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I know this question was asked quite a few times and the most common answers were:

  1. Auto versioning using the .htaaccess file.
  2. Although this is not at all recommended, using a version number as a query parameter For example: '/scripts/script1?v=1.0.0'. This will cause the browser not to cache the file but does the job.

I am handling some post release issues and since we don't follow a software project life cycle as such, we update the site as and when the issues are tested and fixed. So, we may have to update the site several times a day sometimes versus no updates for a week.

I am not sure if there is a way I can still take the benefit of caching and at the same time don't need to have the users to refresh the page/clear cache to see latest changes.

Is there a way I can implement the .htaaccess solution in asp.net if that's what I need to do?

I really appreciate any help.

share|improve this question
up vote 1 down vote accepted

Here is the solution I've used for css files, but should work fine for JS: In the htaccess have a rule:

RewriteRule ^(.*)_ver_.*(\..*)$ $1$2 [NC,L]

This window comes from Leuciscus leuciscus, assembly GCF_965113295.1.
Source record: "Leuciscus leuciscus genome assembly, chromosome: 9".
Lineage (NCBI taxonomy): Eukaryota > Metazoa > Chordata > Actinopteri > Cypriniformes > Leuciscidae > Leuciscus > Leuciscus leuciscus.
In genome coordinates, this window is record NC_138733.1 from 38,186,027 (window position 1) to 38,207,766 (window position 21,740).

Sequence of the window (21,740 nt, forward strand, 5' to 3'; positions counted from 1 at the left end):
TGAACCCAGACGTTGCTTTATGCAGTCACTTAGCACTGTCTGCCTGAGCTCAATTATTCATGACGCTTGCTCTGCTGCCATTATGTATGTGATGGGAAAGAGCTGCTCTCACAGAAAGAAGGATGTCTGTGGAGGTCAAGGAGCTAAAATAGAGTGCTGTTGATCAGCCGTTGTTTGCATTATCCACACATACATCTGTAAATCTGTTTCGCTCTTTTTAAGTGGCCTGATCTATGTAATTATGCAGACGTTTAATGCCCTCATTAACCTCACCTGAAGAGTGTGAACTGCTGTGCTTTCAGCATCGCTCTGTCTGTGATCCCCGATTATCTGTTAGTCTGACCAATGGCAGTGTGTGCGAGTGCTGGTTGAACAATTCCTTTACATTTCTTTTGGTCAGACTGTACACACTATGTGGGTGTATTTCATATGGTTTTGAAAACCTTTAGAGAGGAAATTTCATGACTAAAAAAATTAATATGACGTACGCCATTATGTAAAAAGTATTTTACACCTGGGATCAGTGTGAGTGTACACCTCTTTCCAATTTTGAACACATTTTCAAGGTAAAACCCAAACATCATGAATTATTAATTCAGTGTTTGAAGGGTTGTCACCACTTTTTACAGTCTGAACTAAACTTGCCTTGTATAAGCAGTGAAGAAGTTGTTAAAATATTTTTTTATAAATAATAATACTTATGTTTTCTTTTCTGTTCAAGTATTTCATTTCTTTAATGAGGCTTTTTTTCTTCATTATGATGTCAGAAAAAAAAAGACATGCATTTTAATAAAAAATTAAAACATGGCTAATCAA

That takes a file name such as "Style_ver_12345.css" and rewrites it to Style.css.

Then when when you include the file append the LastWriteTime of the actual file (File.GetLastWriteTime(filePath).Ticks.ToString() is how I do it) as the version number. An example file name that I would have is Style_ver_634909902200823172.css

This will ensure that any change in the file will immediately cause a new version number, while the physical files does not need to have a different name, and the file will be cached by the browser.

The user would still have to refresh the page, but they wouldn't have to clear their cache. If you needed to, maybe you could force a refresh by having an ajax call that would compare the version number of the script loaded with the version number on the server. A newer version on the server could then force a refresh.

share|improve this answer
    
Thanks for the reply @yohaas. Do you know if IIS 7 supports htaccess files? If not, what's the IIS way of doing this? – Harish Jan 22 '13 at 16:10
    
I use ISAPIRewrite. IIS does have URL Rewrite Extension that can be used as well. – yohaas Jan 22 '13 at 17:58

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